The next major loss was head pinball designer Ed Krynski. Krynski became disillusioned by the pinball industry’s focus on just making money, without consideration for creating fun games. A case-in-point of this philosophy can be seen in the demands that he re-run his classic layouts rather than be permitted to create new designs (Krynski already did three other rehash games, Super Orbit, Royal Flush Deluxe, and Amazon Hunt just before the Mylstar name-change, and then Mylstar requested the Jacks to Open redux of Jacks Open). Krynski quit after designing El Dorado City of Gold (a remake of 1975’s El Dorado). The separation was so acrimonious that Krynski deliberately stayed out of pinball for almost the rest of his life, moving on to other fields of work. Shortly before his death, he finally relented to reengaging with pinball.
Coca-Cola quickly lost patience with Mylstar’s inability to stabilize and turn profit. The subsidiary appeared to be in a death spiral and was not the reason behind Coca-Cola’s acquisition of Columbia, and thus a low priority. By the end of September 1984 Mylstar was closed. It was not immediately transitioned into anything; for all intents and purposes the Gottlieb brand was dead.
As dire as it seemed at the time, action was swiftly taken to save the pinball assets from Mylstar. A management group was formed, consisting of two partners: Gottlieb Electronics Corporation (a subsidiary of Mondial International Corporation, which was the largest Gottlieb distributor) and Embassy Electronics Inc. (a company controlled by Gilbert G. Pollock, who was a former member of the Mylstar management team). This team bought the pinball assets and created Premier Technology, and Pollock led the way to reconstitute the Gottlieb brand. Many of the pinball employees of Mylstar switched over to Premier to help build up the new company. The effort required a factory shift (Mylstar was building out of Northlake, Illinois but Premier set up in Bensenville, Illinois).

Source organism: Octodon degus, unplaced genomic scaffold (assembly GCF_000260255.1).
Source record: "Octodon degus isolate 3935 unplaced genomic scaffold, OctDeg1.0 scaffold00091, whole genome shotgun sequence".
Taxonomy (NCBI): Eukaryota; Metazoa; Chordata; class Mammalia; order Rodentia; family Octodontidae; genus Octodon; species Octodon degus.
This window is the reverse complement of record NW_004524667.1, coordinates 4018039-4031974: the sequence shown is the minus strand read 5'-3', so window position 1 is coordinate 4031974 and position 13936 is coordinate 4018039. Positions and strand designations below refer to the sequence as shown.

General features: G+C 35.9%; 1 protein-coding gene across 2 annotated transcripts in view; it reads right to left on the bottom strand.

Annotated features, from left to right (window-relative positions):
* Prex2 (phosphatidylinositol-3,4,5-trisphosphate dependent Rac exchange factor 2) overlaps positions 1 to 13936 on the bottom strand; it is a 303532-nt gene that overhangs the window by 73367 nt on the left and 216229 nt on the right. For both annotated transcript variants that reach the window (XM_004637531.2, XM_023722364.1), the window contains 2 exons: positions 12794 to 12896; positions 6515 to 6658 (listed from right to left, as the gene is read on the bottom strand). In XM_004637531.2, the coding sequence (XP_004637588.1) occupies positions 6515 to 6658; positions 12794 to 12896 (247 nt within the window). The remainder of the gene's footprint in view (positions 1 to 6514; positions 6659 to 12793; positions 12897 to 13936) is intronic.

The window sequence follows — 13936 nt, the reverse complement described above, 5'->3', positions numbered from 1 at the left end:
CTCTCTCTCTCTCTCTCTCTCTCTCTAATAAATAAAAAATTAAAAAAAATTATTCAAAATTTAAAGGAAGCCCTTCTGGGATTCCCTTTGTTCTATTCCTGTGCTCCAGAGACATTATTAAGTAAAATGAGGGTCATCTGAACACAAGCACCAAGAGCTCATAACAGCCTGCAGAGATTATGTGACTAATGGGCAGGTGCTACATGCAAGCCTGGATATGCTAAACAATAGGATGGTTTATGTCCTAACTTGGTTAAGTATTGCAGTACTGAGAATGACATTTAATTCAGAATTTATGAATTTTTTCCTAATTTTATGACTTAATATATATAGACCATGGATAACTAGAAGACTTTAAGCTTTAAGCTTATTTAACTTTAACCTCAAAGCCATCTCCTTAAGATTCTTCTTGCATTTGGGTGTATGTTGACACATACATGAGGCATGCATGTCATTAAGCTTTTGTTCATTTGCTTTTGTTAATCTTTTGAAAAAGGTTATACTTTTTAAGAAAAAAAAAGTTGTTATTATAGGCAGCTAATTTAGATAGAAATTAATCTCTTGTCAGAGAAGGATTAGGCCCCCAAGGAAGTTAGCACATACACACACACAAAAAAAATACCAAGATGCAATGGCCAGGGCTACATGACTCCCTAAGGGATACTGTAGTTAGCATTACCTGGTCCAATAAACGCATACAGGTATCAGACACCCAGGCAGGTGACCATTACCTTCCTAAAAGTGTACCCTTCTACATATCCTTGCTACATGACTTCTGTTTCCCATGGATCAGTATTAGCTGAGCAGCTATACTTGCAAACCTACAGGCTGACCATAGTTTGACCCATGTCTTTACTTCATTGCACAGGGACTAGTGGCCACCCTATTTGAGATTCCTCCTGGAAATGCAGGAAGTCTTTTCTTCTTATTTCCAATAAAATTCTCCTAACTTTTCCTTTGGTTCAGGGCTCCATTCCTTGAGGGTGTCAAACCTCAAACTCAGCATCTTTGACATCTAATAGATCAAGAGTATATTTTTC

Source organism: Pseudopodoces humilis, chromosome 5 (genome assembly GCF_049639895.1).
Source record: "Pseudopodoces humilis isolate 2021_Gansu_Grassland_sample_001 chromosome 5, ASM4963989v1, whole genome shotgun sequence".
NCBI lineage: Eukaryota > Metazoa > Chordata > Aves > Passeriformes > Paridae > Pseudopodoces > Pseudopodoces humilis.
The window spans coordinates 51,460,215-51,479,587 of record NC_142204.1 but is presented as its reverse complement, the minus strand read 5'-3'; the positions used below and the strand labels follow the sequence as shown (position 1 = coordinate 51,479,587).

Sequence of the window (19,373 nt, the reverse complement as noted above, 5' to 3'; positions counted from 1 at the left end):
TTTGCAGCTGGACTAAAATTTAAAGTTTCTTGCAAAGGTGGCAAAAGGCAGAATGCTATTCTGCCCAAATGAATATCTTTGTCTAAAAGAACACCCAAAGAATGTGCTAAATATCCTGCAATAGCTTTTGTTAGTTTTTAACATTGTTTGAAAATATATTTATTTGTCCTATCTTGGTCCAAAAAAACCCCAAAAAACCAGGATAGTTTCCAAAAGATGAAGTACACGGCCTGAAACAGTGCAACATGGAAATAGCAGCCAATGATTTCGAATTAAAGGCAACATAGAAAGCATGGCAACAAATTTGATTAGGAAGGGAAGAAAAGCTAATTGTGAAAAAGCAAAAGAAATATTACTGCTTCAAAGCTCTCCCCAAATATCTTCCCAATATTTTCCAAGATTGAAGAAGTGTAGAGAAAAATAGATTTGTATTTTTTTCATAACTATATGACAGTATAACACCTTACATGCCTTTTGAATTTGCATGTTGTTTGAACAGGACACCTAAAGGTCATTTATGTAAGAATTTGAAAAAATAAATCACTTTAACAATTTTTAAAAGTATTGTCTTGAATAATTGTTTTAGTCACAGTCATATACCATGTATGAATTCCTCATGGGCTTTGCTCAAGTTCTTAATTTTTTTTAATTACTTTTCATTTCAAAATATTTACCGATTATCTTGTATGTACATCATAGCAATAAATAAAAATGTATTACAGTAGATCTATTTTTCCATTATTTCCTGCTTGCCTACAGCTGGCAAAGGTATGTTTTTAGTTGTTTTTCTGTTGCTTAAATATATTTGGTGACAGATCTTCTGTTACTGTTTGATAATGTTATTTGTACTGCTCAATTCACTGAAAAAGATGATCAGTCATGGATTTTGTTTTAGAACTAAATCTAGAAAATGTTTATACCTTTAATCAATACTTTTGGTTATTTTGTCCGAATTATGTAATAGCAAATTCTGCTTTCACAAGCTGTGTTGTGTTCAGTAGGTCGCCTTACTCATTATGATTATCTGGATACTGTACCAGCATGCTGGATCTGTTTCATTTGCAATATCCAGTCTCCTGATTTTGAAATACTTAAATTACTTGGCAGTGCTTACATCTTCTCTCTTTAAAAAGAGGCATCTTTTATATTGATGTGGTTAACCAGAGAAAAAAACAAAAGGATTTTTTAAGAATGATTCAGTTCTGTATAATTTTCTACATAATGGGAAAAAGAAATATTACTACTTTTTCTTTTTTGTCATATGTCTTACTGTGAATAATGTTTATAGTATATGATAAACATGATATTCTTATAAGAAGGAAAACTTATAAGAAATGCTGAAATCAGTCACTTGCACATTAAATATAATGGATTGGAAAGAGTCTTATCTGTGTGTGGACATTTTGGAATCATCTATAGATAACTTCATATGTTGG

It’s worth noting that almost all the video game assets remained over with Columbia (and thus Coca-Cola); they were not a part of what Premier purchased. In terms of their fate, Coca-Cola spun off Columbia in 1987, which was purchased in 1989 by Sony (and thus most of the video game assets Mylstar had are actually with Sony at this point, namely Q-Bert).
Premier was able to start producing games almost immediately by continuing the Mylstar run of El Dorado City of Gold and launching Touchdown (October 1984), a game which already had samples built over with Mylstar. Trudeau took on the role of lead pinball designer and efforts were made to bring the Gottlieb brand back to life. While it never restored its former glory from the electromechanical (EM) pinball heyday, another decade of life was gained from Premier’s efforts.
In some ways, Mylstar reads like a crash and burn story, though it seems to be more a victim of circumstance (the tumultuous coin-op years of 1983-84) than outright negligence. Nonetheless, pinball fans do not look kindly on those managers who were more interested in Mylstar advancing into video games rather than working to produce innovative pinball. The pinball games themselves are seen in a sort of mixed-bag light. Most of the Krynski games were very popular EM games originally, and thus maintain the same gameplay standard as before. Alien Star is a favorite of many competitive players due to its scoring strategies. The rest of the games are seldom seen or thought of. But, from a historical perspective, the Mylstar year is an interesting glimpse into just how desperate things really got for pinball in the mid-1980s.